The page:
Adriaan Geuze and the Narrative of New York City
West 8’s proposal for Governors Island, created before the economic crash of 2008, is today viewed by The Trust for Governors Island — the public agency created to oversee the ongoing project — as part of the long-range transformation of the island from military fortification to economically viable and socially vital public amenity. 7 Last fall I talked with Adriaan Gueze about his team’s design for the new park, and about their strategies for realizing an ambitious public project in a challenging time.
Brian Davis: The idea of a new public park on Governors Island has generated a lot of excitement in New York City. Every year more and more people visit, and recently Mayor Bloomberg said that the Island “can become one of the world’s greatest public places, and we’re committed to making it happen.” How do you see the Island’s potential right now?
Adriaan Geuze: I like to think of Governors Island in terms of the narrative of New York. Public life in New York City has traditionally been focused not out to the sea but in on the land — the view has been more inward than outward regarding public space. For centuries the water’s edge was given over to infrastructure, like highways, and to shipping and industry. But now the city’s political leadership is looking to the waterfront as the location for the next generation of public spaces, of public parks. So this is new, and it’s a great moment in the city’s history. It promises to define our time, to make it distinct from earlier eras.
BD: That’s true. But there’s a big difference here at Governors Island. Unlike other waterfront parks, such as Battery Park or Brooklyn Bridge Park, the Island isn’t adjacent to well established neighborhoods. The new park will be on an island where nobody actually lives, and all visitors will need to take a boat. This might discourage some, those not interested in the experience or the effort required; at the same time it will attract others who’ll welcome the chance to be on the water. Do you think this will make the park a more exclusive, or at least self-selecting, experience?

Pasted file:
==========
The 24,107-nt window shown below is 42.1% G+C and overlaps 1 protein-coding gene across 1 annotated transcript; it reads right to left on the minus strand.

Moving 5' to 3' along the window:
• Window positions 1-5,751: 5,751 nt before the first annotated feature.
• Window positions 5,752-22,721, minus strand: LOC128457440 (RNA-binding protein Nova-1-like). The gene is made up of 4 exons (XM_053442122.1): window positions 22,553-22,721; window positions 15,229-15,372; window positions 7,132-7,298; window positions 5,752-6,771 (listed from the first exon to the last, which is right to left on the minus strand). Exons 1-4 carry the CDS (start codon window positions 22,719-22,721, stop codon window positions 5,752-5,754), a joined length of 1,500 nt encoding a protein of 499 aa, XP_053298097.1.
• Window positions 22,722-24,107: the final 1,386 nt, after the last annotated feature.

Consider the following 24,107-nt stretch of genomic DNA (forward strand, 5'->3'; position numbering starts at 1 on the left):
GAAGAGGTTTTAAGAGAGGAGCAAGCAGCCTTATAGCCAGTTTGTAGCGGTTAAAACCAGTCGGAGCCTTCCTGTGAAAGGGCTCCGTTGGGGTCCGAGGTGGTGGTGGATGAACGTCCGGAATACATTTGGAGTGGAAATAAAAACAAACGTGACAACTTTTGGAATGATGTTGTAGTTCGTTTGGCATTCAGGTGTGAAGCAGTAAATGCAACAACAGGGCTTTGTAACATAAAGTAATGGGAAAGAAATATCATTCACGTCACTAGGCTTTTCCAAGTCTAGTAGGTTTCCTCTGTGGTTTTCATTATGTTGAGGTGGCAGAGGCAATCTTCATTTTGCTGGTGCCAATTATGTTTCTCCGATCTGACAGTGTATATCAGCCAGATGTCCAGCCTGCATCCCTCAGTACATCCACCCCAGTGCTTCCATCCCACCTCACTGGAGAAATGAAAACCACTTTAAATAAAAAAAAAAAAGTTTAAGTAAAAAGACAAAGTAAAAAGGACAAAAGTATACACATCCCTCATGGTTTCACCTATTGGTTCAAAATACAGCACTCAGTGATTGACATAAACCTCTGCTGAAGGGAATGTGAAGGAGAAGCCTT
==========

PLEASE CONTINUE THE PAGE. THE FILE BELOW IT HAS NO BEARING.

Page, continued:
AG: Of course. But the need to take a boat can also be seen as a democratizing element. To get to the island, you’ve got to take a ferry, which now is free, and so you share the boat with fellow citizens, no matter your income or where you live or what borough you’re from. That’s fantastic. Once you embrace that idea, you realize it’s an unusual starting point for a park design. But in any case we couldn’t make a park that’s better than the extraordinary landscape that surrounds this island — a 360-degree panorama of the harbor and the horizon, including the Statue of Liberty, the Brooklyn Bridge, the Verrazano Bridge, the skylines of Manhattan and Brooklyn. What more can you dream about? It’s the magic of the harbor that will create the destination that will draw people.
BD: So is your design largely about emphasizing the context, about allowing visitors to engage the harbor by taking the ferry and enjoying the island?